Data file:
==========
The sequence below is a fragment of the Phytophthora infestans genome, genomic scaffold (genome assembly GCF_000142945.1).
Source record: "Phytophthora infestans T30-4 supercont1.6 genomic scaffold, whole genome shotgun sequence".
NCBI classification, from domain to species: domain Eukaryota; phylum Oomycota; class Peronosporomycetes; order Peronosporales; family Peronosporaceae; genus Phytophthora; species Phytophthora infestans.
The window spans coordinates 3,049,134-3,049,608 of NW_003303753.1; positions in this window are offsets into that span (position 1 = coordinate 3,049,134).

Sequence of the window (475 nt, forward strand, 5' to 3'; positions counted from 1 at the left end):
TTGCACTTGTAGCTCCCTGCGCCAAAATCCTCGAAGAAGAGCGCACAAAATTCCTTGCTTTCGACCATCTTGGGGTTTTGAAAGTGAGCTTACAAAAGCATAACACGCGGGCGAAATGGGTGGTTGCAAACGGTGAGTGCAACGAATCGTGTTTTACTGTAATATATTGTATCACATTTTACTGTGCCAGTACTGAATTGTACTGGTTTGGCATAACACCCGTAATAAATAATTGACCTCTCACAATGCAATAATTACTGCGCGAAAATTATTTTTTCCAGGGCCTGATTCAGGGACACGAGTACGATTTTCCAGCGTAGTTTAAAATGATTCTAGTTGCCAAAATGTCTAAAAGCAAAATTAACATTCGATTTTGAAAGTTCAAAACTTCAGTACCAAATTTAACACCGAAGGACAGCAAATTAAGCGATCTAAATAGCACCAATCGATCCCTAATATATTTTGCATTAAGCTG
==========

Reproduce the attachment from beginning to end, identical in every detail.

The sequence below is a fragment of the Phytophthora infestans genome, genomic scaffold (genome assembly GCF_000142945.1).
Source record: "Phytophthora infestans T30-4 supercont1.6 genomic scaffold, whole genome shotgun sequence".
NCBI classification, from domain to species: domain Eukaryota; phylum Oomycota; class Peronosporomycetes; order Peronosporales; family Peronosporaceae; genus Phytophthora; species Phytophthora infestans.
The window spans coordinates 3,049,134-3,049,608 of NW_003303753.1; positions in this window are offsets into that span (position 1 = coordinate 3,049,134).

Sequence of the window (475 nt, forward strand, 5' to 3'; positions counted from 1 at the left end):
TTGCACTTGTAGCTCCCTGCGCCAAAATCCTCGAAGAAGAGCGCACAAAATTCCTTGCTTTCGACCATCTTGGGGTTTTGAAAGTGAGCTTACAAAAGCATAACACGCGGGCGAAATGGGTGGTTGCAAACGGTGAGTGCAACGAATCGTGTTTTACTGTAATATATTGTATCACATTTTACTGTGCCAGTACTGAATTGTACTGGTTTGGCATAACACCCGTAATAAATAATTGACCTCTCACAATGCAATAATTACTGCGCGAAAATTATTTTTTCCAGGGCCTGATTCAGGGACACGAGTACGATTTTCCAGCGTAGTTTAAAATGATTCTAGTTGCCAAAATGTCTAAAAGCAAAATTAACATTCGATTTTGAAAGTTCAAAACTTCAGTACCAAATTTAACACCGAAGGACAGCAAATTAAGCGATCTAAATAGCACCAATCGATCCCTAATATATTTTGCATTAAGCTG